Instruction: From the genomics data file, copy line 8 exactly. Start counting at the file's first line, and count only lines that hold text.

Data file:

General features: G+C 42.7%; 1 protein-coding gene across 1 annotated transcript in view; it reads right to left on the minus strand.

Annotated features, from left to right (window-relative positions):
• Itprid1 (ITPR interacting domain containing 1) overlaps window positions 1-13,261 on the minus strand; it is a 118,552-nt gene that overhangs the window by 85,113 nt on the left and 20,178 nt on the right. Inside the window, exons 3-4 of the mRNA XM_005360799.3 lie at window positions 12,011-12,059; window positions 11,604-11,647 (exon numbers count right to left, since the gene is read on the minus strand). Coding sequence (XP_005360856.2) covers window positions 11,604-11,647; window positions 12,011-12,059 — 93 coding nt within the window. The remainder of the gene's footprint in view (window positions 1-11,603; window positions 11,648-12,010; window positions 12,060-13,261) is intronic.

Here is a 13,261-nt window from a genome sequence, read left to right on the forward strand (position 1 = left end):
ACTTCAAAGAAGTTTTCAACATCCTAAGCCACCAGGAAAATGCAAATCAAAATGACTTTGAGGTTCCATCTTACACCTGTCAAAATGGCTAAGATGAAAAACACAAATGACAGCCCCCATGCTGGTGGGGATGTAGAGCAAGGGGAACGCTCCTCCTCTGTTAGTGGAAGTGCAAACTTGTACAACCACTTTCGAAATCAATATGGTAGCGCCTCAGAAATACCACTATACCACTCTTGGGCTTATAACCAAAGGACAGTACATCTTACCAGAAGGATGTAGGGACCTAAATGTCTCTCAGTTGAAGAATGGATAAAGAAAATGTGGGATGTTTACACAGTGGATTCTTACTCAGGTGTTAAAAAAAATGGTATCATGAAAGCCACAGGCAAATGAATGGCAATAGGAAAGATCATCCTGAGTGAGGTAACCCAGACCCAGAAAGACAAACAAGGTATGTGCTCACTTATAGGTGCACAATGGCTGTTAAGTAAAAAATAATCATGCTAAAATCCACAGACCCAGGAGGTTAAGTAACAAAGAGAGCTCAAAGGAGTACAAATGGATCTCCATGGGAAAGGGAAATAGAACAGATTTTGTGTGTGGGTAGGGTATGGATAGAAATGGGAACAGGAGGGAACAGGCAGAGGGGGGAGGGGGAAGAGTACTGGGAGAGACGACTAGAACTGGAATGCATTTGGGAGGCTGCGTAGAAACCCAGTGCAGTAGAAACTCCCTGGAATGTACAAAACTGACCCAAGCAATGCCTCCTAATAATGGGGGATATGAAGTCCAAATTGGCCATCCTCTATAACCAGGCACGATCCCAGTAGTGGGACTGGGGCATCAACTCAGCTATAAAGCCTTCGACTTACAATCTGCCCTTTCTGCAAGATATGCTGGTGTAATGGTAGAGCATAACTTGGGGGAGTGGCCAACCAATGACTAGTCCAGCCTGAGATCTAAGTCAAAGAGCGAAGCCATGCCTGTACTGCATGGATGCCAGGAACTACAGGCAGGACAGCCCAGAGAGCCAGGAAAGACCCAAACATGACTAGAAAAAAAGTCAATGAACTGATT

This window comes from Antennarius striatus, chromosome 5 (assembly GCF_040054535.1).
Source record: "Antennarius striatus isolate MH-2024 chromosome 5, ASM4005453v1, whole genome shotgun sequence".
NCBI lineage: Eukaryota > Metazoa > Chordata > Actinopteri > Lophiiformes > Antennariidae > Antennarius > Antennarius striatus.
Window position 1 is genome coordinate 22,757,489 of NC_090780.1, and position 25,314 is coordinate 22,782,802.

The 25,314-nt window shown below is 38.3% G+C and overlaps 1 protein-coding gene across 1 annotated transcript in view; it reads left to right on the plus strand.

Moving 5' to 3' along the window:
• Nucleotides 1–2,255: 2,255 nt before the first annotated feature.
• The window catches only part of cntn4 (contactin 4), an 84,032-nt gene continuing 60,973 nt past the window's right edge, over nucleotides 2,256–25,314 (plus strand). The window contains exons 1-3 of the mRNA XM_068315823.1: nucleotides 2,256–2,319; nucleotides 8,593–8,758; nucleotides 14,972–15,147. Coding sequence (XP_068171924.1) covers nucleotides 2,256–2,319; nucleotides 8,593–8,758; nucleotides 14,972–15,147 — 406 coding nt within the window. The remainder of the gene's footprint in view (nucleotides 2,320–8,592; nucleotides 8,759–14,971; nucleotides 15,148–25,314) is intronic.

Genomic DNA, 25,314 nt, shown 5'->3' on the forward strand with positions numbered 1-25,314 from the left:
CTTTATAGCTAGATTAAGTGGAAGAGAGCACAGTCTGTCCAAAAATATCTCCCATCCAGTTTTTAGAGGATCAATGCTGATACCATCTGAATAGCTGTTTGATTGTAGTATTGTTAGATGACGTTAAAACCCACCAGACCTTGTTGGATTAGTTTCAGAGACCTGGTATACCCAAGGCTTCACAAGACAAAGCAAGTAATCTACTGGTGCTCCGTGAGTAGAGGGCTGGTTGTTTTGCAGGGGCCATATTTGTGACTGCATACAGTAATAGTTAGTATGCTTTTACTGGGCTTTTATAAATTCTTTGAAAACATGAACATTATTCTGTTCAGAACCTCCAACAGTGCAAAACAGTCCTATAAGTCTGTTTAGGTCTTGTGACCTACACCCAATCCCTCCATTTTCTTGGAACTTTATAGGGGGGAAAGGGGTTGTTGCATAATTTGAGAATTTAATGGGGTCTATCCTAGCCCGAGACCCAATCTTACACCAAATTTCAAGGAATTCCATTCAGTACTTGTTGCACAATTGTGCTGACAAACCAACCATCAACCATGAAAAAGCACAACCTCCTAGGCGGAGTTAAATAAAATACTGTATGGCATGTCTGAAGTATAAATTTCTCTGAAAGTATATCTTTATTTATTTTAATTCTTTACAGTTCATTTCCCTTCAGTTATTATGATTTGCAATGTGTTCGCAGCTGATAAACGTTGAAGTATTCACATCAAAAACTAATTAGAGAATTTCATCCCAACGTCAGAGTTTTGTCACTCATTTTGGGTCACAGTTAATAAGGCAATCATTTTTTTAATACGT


NCBI lineage: Eukaryota > Metazoa > Chordata > Actinopteri > Lophiiformes > Antennariidae > Antennarius > Antennarius striatus.